There are four trails at Cliffs of the Neuse: Bird Trail, Galax Trail, Spanish Moss Trail, and the aptly named 350-Yard Trail. Bird and Galax are to the right of the parking lot and trailhead, at the end of the gently sloping, sandy 350-Yard Trail that leads to the river's edge. Spanish Moss Trail branches off to the left of the trailhead. All the trails together add up to 1.7 miles.
Having taken the 350-Yard trail on a quick scouting expedition last year, we opted for the Spanish Moss trail on this trip. I absolutely love Spanish Moss, and miss seeing its tattered tails fluttering from the boughs of tall oaks in the Lowcountry breeze. Unfortunately, we saw only a handful of what is apparently a member of the pineapple family during our short hike.
Unlike the easygoing 350-Yard trail, the Spanish Moss trail descends to river level via a series of steep stairs built into the hillside. At this time of year, dead oak, maple and other leaves from deciduous trees litter those steps, hiding small indentations in the sand. I turned my ankle ever so slightly after taking one step, but caught myself on the wooden railing provided to assist hikers on their descent. As with all outdoor destinations, if you decide to visit the park, please watch out for hidden as well as exposed obstacles that may put a quick end to your fun and adventure.
According to the NC Parks site, Cliffs of the Neuse has approximately 750 acres within its boundaries. According to Classifications of Natural Communities in North Carolina, much of those acres are an example of a Mesic Mixed Hardwood Forest:
Mesic Mixed Hardwood Forests generally occur on sites that are sheltered by topography and moisture from fire. Fires were probably much less frequent and intense than in most of the Coastal Plain uplands. Fire was probably an important factor in confining mesic, fire-intolerant vegetation to these sites.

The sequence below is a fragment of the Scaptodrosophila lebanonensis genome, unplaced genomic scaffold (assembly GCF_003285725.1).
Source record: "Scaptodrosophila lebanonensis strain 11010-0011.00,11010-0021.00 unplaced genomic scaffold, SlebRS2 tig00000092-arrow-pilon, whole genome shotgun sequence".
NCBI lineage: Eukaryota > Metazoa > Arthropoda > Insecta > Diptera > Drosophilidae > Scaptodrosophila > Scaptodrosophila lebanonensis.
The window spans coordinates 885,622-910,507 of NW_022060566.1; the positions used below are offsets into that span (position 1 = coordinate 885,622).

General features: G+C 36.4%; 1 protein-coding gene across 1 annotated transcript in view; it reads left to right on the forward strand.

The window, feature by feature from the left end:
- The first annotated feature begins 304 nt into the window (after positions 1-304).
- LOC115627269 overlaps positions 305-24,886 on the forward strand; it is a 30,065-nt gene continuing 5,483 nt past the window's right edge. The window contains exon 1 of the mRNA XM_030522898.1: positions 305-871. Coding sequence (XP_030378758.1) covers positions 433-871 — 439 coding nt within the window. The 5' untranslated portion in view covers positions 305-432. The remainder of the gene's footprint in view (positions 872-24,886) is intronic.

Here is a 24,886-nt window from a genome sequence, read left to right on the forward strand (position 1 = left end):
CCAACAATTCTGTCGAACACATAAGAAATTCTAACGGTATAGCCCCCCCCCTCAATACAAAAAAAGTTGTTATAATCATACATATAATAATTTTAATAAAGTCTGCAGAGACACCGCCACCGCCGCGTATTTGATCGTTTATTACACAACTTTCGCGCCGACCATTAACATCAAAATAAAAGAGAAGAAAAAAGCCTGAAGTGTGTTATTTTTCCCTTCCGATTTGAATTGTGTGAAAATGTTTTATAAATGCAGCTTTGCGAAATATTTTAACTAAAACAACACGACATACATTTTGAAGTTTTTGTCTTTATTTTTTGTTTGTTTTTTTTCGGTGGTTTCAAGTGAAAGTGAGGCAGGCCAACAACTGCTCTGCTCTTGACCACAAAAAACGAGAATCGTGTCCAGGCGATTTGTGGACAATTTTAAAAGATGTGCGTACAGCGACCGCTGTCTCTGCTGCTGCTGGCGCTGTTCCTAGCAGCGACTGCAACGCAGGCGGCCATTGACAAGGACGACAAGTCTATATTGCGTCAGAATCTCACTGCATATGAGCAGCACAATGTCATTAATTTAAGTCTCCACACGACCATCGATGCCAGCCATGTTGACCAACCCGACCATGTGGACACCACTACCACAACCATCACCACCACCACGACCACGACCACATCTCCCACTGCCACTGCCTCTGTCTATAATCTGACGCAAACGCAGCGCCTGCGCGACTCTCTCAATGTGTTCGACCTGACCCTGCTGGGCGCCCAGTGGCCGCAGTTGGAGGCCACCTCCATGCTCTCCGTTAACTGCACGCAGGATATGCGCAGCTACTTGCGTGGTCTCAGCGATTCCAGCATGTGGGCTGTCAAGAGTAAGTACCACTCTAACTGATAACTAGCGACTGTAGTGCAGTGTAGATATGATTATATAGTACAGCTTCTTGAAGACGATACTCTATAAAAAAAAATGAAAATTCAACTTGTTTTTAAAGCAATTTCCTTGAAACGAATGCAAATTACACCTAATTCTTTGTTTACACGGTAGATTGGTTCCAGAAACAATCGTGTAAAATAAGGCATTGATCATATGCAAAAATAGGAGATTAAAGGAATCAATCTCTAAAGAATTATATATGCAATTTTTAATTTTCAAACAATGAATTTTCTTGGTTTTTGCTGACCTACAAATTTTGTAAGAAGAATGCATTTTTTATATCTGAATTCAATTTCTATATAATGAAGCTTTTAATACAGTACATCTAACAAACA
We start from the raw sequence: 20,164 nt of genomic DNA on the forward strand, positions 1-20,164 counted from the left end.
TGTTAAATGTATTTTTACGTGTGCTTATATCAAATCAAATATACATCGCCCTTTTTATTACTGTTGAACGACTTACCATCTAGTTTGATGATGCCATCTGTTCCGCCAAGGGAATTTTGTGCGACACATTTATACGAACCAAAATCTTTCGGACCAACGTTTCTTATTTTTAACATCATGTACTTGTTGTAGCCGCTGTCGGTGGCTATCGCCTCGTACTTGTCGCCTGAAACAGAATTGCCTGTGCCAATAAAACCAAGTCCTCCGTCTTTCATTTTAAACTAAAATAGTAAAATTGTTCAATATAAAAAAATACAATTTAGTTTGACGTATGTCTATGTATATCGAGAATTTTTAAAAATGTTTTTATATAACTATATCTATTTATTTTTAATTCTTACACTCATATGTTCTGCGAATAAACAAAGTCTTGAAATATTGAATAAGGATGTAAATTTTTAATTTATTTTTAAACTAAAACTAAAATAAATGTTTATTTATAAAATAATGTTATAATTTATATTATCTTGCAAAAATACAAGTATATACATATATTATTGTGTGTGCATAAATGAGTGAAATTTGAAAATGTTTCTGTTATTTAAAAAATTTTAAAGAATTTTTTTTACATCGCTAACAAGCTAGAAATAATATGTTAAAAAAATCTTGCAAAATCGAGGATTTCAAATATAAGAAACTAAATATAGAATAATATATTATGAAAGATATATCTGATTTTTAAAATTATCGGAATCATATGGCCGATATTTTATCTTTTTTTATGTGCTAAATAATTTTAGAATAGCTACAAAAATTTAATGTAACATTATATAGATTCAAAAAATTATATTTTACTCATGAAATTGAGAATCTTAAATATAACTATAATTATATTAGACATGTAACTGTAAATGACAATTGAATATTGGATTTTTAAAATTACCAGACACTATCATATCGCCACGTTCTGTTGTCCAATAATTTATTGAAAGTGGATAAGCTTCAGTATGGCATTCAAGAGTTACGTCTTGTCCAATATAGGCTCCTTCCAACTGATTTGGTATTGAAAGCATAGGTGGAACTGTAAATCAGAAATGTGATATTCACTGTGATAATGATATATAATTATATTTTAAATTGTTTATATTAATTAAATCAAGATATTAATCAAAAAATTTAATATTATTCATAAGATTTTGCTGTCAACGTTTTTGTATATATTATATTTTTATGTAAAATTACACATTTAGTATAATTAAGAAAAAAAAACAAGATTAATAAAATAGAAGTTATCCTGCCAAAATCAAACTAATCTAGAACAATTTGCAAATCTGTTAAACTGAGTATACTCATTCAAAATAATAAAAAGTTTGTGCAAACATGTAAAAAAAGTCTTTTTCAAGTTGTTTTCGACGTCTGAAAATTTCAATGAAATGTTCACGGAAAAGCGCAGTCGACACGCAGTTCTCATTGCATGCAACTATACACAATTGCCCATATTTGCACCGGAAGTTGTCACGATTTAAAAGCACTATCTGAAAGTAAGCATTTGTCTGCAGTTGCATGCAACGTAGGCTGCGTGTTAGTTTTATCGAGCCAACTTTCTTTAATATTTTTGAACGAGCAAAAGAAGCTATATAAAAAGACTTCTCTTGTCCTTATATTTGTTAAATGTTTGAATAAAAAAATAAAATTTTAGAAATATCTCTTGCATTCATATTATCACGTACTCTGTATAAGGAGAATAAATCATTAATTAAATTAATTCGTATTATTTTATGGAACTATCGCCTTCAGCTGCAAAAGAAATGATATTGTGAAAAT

Associations: Usually bordered by Coastal Plain Bottomland Hardwoods, Cypress-- Gum Swamp, or Small Stream Swamp at slope base and Dry-Mesic Oak--Hickory Forest, Dry Oak--Hickory Forest, or Pine/Scrub Oak Sandhill above. May grade to Nonriverine Wet Hardwood Forest on flats. *
: characterized by, relating to, or requiring a moderate amount of moisture**
Indeed, we did spot shallow water pooling around some cypress trees and noticed the dirt beneath some mulchy groundcover was damp. One would say of course, after all, the park includes a river. But in these drought stricken days, that doesn't mean much.
We searched for blooming objects as we walked, and while we saw a few bits of green, including ferns struggling to survive on a dry hillside, we saw only one type of blossoming shrub. ID TBD. Lady Slippers and Trillium reportedly bloom in the park during the spring. ETA TBD, but I can't wait.
Cliffs of the Neuse is a great day-trip destination. If you prefer an overnight trip, camping sites are available. In addition to hiking and camping, consider kayaking or canoeing down the tranquil blackwaters of the Neuse (byob--bring your own boat.) Swimming is available as well. From what I understand, the park has an eleven-acre lake, though we've yet to see if. For more information on Cliffs of the Neuse, go to www.stateparks.com/cliffs_of_the_neuse.html
The park's gates currently close at 6:00, so please check operating hours before you go.
Cliffs of the Neuse S.P. Feb 08
*Classification of Natural Communities in North Carolina, pg 41 and 42
** Merrian Webster online at www.m-w.com